Australian Broadcasting: How Global Warming Causes Extremes

Climate Denial Crock of the Week

Very good explanation of weather extremes worldwide under climate change.

Heads up on this came from Jennifer Francis.

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Melt Puddles, Distant Open Water Visible at North Pole Camera 2


Melt Puddles North Pole Camera 2

(Melt Puddles and Distant Open Water at North Pole Camera 2 on July 13. Image source: APL)

With the emergence then fading of a ‘warm storm’ in late June and early July, then a subsequent set of intermittent storms and sunny days, all occurring in warmer than freezing conditions, central Arctic surface ice melt has continued to proceed apace.

This melt is now plainly visible at North Pole Camera 2 were a number of near-camera melt puddles have been forming and growing over the past few days. You can see these melt puddles clearly in the above image provided by the Applied Physics Lab through its North Pole Camera #2. The puddles, which were at first in the front field of the camera, have now expanded to cover about 105 degrees of the view provided. Smaller, darker melt spots also appear to have invaded behind the markers set around…

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A Word on Cars and the Environment

Smart Cars

Smart Cars

Through the Luminary Lens is a wonderful blog that, among other things, discusses how humans are affecting the Earth and ways that we can minimize our negative impact on it. The writer has recently posted a photo challenge in which he uses his new Smart car as the subject, and talks about the Smart car’s advantages for the environment and your wallet!

Check out the post here.


More About Latest Heat Wave in Southwestern US

record heat tuesday

Weather system image

Robertscribbler has just written an informative blog post about the current heat wave and resulting forest fires. In it, he further describes the weather systems involved (with maps) and talks about the link between forest fires and global warming.

To read the post, visit his blog here. 

Heat Wave Breaks Records Across West- Another Effect of Global Warming

Map courtesy of

Map courtesy of

According to the Washington Post, June 1st:

“Triple-digit heat struck again elsewhere in Southern California, while metropolitan Phoenix saw just a slight drop in temperatures after experiencing record-breaking heat Saturday. The 119-degree high in Phoenix on Saturday marked the fourth-hottest day in metro Phoenix since authorities started keeping temperature records more than 110 years ago. The high temperature for the metro area hit 115 on Sunday.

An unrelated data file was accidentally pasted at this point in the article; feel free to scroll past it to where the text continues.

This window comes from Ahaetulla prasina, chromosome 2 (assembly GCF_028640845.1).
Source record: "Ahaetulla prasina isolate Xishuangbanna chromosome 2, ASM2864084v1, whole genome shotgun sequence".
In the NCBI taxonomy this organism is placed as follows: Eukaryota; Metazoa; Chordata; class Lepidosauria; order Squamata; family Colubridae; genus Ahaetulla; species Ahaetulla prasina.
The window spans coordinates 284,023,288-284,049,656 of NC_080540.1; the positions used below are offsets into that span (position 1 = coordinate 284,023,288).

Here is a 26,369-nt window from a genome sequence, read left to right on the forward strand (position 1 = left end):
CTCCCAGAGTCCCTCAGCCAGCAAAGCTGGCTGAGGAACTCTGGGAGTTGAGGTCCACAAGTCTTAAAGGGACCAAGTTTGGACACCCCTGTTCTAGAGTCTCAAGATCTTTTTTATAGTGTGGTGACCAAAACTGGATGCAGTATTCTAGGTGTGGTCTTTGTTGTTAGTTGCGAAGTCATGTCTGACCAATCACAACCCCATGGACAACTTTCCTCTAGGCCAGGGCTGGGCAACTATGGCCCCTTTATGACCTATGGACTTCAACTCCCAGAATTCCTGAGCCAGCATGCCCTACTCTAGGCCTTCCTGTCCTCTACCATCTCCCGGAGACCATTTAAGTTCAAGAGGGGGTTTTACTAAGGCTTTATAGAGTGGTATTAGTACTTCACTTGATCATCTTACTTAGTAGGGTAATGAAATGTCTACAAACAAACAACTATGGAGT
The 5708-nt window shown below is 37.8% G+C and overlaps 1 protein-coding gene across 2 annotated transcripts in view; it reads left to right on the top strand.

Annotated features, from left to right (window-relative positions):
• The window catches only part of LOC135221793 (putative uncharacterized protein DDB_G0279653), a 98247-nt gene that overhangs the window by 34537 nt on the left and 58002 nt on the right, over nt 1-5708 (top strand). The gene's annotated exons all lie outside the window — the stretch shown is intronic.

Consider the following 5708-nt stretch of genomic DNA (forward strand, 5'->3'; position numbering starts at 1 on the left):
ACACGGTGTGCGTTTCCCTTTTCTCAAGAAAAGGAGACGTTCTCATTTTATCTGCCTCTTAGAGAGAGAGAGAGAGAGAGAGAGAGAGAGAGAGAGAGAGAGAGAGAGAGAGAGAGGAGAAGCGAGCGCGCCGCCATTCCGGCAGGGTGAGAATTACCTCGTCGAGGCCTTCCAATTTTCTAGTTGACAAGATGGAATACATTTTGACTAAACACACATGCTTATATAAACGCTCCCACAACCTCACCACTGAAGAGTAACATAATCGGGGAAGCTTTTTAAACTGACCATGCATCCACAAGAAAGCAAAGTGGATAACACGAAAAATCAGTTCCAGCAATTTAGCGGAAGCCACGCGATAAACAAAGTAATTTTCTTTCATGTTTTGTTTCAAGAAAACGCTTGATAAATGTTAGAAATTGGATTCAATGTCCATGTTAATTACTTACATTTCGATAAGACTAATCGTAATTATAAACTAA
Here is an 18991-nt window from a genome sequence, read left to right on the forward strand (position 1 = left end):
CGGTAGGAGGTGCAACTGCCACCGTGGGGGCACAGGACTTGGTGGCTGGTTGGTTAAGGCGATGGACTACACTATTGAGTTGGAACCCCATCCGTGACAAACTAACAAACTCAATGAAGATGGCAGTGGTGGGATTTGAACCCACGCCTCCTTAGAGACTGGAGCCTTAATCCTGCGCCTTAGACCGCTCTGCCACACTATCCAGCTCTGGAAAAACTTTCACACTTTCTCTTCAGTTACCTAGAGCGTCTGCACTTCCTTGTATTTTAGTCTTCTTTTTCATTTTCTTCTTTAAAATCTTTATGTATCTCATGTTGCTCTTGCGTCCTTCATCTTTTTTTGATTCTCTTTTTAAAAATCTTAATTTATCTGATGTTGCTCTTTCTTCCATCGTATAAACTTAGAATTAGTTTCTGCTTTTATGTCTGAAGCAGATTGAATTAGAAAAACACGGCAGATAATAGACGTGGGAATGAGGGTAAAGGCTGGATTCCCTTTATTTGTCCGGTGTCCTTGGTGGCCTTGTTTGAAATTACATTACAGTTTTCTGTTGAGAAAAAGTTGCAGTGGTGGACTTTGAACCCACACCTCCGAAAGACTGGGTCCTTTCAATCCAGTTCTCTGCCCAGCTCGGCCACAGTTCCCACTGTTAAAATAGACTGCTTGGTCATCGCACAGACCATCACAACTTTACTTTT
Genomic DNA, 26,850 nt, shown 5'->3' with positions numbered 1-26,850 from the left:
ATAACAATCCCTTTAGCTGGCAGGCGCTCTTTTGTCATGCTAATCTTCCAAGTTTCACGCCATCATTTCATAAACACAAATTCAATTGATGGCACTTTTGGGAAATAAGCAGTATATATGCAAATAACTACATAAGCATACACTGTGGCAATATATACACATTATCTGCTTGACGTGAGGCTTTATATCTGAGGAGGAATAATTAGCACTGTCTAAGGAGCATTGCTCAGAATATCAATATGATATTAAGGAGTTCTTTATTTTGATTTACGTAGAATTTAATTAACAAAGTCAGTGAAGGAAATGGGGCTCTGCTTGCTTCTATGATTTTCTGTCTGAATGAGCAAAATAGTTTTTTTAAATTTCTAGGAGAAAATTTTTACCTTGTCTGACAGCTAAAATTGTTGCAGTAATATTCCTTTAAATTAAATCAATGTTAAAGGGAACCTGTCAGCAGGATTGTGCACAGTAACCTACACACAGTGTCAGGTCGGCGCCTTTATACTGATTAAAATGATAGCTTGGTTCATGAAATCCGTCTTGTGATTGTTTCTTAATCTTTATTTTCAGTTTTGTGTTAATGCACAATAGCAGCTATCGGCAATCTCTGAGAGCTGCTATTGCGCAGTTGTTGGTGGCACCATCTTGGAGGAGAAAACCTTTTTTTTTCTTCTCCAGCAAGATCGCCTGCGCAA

Las Vegas temperatures have been at 115 and above in recent days — including a record-tying 117 on Sunday — helping make June the hottest ever in Sin City.

June was the third-hottest in Salt Lake City history, highlighted by the record high for the month of 105, set on Friday and Saturday.

High-temperature records were shattered across the region over the weekend. The high of 115 at Lancaster’s Fox Field on Sunday represented not just a record for a June 30 but an all-time high — surpassing the 114 degrees recorded 53 years ago.

In San Diego County, Campo set a record with a 107-degree mark.

Tragedy struck north of Phoenix as hot gusty winds fueled an out of control wildfire that overtook and killed 19 firefighters near the town of Yarnell. Forestry spokesman Art Morrison said the firefighters were forced to deploy their fire shelters, tent-like structures meant to shield firefighters from flames and heat.”

The important thing to remember here is that record heat is one of many indicators of a larger problem- abnormal weather is quickly becoming the norm. The governor of NY is convinced of this and is currently seeking ways to update NYC’s infrastructure, including possibly rebuilding or modifying coastline buildings and homes, after the disastrous effect Superstorm Sandy had on the city and state. His goal is to prepare the state for future large storms.

Photo courtesy of  Valley_Guy at Flickr

Photo courtesy of Valley_Guy at Flickr

The federal government has also finally become convinced and has expressed this in its official reports of the increase in recent years of forest fires. Millions of dollars are spent on fighting these blazes, and many lives are lost, including those of fire fighters.The prediction is that the rate, and intensity, of forest fires will only increase over time because hotter and drier than normal air means worse fires. Even home insurance companies are planing ahead for increased natural disasters like hurricanes by modifying current rates for natural disaster insurance coverage.

The reality is that regardless of whether or not we want to believe that we are in the midst of global warming/climate change, we will continue to suffer it’s consequences.

This Year’s Hurricane Season Is Going to Be Pretty Bad



Hurricane Sandy flood water in NYC subways - photo courtesy of

Hurricane Sandy flood water in NYC subways – photo courtesy of

In the June 6th episode of his news show, Chris Hayes discussed this year’s recently arrived hurricane season. He cited a report by the National Oceanic & Atmospheric Administration (NOAA), a federal agency, which predicts: